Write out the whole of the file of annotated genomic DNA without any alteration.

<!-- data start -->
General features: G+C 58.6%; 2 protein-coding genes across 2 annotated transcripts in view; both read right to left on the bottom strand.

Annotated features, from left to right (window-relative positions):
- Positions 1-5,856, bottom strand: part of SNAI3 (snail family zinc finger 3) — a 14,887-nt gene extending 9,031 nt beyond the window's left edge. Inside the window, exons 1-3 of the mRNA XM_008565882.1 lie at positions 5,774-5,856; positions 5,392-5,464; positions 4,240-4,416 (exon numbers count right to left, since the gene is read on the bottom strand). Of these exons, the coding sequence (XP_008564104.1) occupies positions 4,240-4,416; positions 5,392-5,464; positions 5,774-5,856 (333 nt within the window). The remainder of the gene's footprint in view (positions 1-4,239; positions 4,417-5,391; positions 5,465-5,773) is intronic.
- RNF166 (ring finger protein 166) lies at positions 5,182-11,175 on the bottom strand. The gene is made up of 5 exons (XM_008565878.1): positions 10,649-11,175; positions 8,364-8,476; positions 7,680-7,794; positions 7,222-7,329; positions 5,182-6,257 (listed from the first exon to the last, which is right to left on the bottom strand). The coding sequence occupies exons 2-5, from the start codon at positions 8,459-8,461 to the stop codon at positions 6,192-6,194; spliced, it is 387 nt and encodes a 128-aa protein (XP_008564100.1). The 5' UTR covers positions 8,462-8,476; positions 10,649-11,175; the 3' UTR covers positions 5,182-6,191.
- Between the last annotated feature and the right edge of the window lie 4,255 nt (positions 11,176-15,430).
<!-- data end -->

General features: G+C 58.6%; 2 protein-coding genes across 2 annotated transcripts in view; both read right to left on the bottom strand.

Annotated features, from left to right (window-relative positions):
- Positions 1-5,856, bottom strand: part of SNAI3 (snail family zinc finger 3) — a 14,887-nt gene extending 9,031 nt beyond the window's left edge. Inside the window, exons 1-3 of the mRNA XM_008565882.1 lie at positions 5,774-5,856; positions 5,392-5,464; positions 4,240-4,416 (exon numbers count right to left, since the gene is read on the bottom strand). Of these exons, the coding sequence (XP_008564104.1) occupies positions 4,240-4,416; positions 5,392-5,464; positions 5,774-5,856 (333 nt within the window). The remainder of the gene's footprint in view (positions 1-4,239; positions 4,417-5,391; positions 5,465-5,773) is intronic.
- RNF166 (ring finger protein 166) lies at positions 5,182-11,175 on the bottom strand. The gene is made up of 5 exons (XM_008565878.1): positions 10,649-11,175; positions 8,364-8,476; positions 7,680-7,794; positions 7,222-7,329; positions 5,182-6,257 (listed from the first exon to the last, which is right to left on the bottom strand). The coding sequence occupies exons 2-5, from the start codon at positions 8,459-8,461 to the stop codon at positions 6,192-6,194; spliced, it is 387 nt and encodes a 128-aa protein (XP_008564100.1). The 5' UTR covers positions 8,462-8,476; positions 10,649-11,175; the 3' UTR covers positions 5,182-6,191.
- Between the last annotated feature and the right edge of the window lie 4,255 nt (positions 11,176-15,430).